(From the Latin fluor, "flux") A corrosive, toxic, greenish-yellow gaseous chemical element, the lightest of the halogens and the most reactive chemical element, forming fluorides with almost all known elements.

Symbol: F
Atomic number: 9
Atomic weight: 18.9984032
Density (at 0°C with 101,325 pascals): 1.696 g/L
Melting point: -219.62°C
Boiling point: -188.1°C
Valence: -1
Ground state electron configuration: [He]2s22p5

Symbol: F
Atomic Number: 9
Boiling Point: 85.0 K
Melting Point: 53.55 K
Density at 300K: 1.696 g/cm3
Covalent radius: 0.72
Atomic radius: 0.57
Atomic volume: 17.10 cm3/mol
First ionization potental: 17.422 V
Specific heat capacity: 0.824 J g-1 K-1
Thermal conductivity: 0.0279
Electrical conductivity: N/A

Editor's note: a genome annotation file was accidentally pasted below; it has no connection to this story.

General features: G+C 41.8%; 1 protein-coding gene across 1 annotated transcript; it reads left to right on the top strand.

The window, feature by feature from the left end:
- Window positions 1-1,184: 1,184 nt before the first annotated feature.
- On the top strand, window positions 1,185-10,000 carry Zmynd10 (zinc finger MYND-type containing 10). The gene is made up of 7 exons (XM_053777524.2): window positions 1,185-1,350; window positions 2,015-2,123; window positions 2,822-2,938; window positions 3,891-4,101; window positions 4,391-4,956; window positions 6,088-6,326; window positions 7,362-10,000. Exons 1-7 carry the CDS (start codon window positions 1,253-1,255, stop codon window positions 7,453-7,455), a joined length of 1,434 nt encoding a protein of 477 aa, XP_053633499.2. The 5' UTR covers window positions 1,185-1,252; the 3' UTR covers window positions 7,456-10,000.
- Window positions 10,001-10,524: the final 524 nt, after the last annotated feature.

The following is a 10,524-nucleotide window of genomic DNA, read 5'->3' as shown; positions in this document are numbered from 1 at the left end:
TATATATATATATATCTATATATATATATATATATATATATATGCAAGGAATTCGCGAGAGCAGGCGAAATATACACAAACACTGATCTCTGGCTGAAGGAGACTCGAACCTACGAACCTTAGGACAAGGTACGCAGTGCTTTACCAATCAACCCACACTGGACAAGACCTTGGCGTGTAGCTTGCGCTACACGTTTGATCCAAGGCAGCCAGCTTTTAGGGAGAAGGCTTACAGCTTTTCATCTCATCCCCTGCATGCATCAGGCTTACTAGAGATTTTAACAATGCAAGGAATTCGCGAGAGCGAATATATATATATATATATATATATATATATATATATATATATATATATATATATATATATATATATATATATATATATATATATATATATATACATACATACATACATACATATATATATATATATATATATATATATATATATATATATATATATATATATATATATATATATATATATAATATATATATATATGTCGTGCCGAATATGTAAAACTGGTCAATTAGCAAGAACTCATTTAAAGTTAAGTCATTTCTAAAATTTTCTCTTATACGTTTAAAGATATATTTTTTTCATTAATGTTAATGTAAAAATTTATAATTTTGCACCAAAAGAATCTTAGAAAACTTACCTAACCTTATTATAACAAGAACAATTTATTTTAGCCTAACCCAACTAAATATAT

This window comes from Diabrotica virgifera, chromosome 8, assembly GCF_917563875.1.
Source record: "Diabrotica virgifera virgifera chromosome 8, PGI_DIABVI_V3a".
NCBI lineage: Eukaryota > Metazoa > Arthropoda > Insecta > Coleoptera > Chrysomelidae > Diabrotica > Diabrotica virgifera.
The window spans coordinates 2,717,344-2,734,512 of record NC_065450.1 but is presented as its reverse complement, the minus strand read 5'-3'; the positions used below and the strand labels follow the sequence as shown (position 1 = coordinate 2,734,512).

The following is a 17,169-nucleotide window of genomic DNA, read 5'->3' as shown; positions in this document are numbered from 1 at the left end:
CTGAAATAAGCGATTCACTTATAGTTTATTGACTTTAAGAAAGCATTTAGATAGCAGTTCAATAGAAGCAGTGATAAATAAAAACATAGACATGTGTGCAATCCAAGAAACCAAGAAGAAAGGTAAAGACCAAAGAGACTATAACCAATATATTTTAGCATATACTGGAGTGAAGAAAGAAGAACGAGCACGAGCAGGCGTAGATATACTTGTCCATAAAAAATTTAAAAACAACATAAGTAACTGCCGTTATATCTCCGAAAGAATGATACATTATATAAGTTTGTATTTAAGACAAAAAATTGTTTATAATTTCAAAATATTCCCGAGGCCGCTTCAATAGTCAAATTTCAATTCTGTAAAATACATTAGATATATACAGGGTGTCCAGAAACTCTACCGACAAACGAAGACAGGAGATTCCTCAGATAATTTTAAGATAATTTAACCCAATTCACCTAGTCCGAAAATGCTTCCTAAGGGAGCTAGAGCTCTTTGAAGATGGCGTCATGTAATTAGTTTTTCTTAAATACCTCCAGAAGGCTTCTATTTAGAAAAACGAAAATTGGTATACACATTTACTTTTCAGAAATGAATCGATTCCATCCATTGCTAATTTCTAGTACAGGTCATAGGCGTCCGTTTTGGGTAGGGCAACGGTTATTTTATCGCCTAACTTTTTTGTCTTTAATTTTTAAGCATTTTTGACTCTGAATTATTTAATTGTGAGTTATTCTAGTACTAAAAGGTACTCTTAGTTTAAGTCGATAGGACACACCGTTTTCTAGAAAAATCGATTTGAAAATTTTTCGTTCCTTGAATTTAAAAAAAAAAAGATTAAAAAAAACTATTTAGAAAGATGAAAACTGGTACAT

Heat of fusion: 0.26 kJ/mol
Heat of vaporization: 3.2698 kJ/mol
Electronegativity: 3.98 (Pauling's)

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Flu"or*ine (? ∨ ?; 104), n. [NL. fluorina: cf. G. fluorin, F. fluorine. So called from its occurrence in the mineral fluorite.] Chem.

A non-metallic, gaseous element, strongly acid or negative, or associated with chlorine, bromine, and iodine, in the halogen group of which it is the first member. It always occurs combined, is very active chemically, and possesses such an avidity for most elements, and silicon especially, that it can neither be prepared nor kept in glass vessels. If set free it immediately attacks the containing material, so that it was not isolated until 1886. It is a pungent, corrosive, colorless gas. Symbol F. Atomic weight 19.

Fluorine unites with hydrogen to form hydrofluoric acid, which is the agent employed in etching glass. It occurs naturally, principally combined as calcium fluoride in fluorite, and as a double fluoride of aluminium and sodium in cryolite.


© Webster 1913.

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